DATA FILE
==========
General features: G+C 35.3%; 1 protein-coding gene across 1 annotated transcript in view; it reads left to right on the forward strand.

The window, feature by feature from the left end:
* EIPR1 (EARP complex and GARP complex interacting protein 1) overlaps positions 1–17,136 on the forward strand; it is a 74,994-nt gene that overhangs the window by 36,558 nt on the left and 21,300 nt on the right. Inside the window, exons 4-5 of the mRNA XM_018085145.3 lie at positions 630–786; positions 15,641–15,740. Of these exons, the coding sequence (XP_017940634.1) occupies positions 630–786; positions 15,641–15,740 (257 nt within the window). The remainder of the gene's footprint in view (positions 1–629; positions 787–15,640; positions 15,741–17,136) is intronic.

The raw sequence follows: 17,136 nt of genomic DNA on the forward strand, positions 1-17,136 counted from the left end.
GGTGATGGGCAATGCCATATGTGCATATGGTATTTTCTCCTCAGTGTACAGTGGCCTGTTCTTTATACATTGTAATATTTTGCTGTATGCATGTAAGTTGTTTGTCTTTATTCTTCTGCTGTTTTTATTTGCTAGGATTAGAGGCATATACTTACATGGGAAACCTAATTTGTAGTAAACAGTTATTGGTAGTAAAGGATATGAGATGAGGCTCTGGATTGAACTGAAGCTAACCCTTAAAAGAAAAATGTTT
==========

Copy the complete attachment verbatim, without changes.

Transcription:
General features: G+C 35.3%; 1 protein-coding gene across 1 annotated transcript in view; it reads left to right on the forward strand.

The window, feature by feature from the left end:
* EIPR1 (EARP complex and GARP complex interacting protein 1) overlaps positions 1–17,136 on the forward strand; it is a 74,994-nt gene that overhangs the window by 36,558 nt on the left and 21,300 nt on the right. Inside the window, exons 4-5 of the mRNA XM_018085145.3 lie at positions 630–786; positions 15,641–15,740. Of these exons, the coding sequence (XP_017940634.1) occupies positions 630–786; positions 15,641–15,740 (257 nt within the window). The remainder of the gene's footprint in view (positions 1–629; positions 787–15,640; positions 15,741–17,136) is intronic.

The raw sequence follows: 17,136 nt of genomic DNA on the forward strand, positions 1-17,136 counted from the left end.
GGTGATGGGCAATGCCATATGTGCATATGGTATTTTCTCCTCAGTGTACAGTGGCCTGTTCTTTATACATTGTAATATTTTGCTGTATGCATGTAAGTTGTTTGTCTTTATTCTTCTGCTGTTTTTATTTGCTAGGATTAGAGGCATATACTTACATGGGAAACCTAATTTGTAGTAAACAGTTATTGGTAGTAAAGGATATGAGATGAGGCTCTGGATTGAACTGAAGCTAACCCTTAAAAGAAAAATGTTT